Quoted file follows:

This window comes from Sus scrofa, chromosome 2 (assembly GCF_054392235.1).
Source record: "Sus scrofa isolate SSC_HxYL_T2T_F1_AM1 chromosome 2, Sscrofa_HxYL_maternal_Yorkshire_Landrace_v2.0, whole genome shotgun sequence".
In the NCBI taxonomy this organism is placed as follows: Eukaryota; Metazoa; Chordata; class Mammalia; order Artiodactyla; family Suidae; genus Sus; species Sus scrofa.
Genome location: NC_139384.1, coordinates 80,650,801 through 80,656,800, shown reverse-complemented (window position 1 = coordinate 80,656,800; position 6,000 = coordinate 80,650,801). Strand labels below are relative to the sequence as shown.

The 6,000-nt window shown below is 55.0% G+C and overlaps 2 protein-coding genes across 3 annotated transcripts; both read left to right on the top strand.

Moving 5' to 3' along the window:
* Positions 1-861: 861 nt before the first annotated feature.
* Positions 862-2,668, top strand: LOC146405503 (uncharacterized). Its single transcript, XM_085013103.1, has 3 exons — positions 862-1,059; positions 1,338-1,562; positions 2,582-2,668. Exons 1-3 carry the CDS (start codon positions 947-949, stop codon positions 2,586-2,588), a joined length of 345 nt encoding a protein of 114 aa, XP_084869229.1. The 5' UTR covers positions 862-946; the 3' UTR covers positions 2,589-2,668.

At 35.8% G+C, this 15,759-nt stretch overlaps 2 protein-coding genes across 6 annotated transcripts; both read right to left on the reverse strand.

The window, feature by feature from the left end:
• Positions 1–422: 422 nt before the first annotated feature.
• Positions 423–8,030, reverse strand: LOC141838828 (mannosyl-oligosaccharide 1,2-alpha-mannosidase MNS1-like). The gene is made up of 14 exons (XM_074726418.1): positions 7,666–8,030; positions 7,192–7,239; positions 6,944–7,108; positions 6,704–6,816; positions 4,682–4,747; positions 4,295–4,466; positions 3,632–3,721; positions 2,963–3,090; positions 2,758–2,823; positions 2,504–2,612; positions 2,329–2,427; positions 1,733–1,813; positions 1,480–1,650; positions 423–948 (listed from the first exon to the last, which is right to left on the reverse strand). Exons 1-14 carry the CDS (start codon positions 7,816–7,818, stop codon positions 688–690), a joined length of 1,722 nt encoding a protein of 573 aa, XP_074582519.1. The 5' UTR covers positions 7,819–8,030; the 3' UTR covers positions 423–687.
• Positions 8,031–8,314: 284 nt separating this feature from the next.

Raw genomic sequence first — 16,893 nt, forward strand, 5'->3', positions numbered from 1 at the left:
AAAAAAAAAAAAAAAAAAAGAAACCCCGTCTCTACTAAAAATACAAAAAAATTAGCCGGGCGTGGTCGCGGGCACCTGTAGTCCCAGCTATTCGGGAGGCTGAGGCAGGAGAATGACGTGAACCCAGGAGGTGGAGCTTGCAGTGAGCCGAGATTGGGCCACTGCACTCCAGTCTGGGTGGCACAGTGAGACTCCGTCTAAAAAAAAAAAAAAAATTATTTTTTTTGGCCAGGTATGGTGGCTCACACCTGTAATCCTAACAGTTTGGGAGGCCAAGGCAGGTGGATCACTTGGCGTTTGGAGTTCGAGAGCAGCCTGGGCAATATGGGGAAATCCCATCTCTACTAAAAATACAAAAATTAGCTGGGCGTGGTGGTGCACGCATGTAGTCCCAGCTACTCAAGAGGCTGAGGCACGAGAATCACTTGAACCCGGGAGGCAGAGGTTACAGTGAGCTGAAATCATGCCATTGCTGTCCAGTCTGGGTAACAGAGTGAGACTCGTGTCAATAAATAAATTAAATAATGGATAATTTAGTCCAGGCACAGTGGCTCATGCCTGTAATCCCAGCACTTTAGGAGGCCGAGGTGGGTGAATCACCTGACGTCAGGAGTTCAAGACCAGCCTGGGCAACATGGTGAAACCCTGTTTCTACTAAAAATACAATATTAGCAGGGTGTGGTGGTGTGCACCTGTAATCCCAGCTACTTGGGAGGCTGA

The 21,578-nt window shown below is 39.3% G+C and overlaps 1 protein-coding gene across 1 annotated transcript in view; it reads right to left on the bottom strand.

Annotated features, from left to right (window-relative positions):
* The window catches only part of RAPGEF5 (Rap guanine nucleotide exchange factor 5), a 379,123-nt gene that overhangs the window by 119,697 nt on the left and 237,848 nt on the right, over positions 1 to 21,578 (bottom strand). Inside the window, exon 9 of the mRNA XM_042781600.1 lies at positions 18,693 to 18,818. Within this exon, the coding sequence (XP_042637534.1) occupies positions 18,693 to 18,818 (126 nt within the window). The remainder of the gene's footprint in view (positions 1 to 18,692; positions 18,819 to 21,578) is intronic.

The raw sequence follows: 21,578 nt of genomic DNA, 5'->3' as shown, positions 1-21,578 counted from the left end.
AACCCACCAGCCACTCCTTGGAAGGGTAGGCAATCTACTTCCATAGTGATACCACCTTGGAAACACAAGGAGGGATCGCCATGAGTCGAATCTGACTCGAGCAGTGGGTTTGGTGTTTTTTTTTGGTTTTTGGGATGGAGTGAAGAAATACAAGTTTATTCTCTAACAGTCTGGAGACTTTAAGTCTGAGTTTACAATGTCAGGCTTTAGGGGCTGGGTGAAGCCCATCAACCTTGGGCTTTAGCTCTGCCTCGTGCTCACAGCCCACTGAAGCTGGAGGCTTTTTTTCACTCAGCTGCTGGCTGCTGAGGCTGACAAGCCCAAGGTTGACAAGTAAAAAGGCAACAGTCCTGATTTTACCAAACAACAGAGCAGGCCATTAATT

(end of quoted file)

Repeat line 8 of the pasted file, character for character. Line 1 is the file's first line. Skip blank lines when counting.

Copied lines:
* Positions 862-2,668, top strand: LOC146405503 (uncharacterized). Its single transcript, XM_085013103.1, has 3 exons — positions 862-1,059; positions 1,338-1,562; positions 2,582-2,668. Exons 1-3 carry the CDS (start codon positions 947-949, stop codon positions 2,586-2,588), a joined length of 345 nt encoding a protein of 114 aa, XP_084869229.1. The 5' UTR covers positions 862-946; the 3' UTR covers positions 2,589-2,668.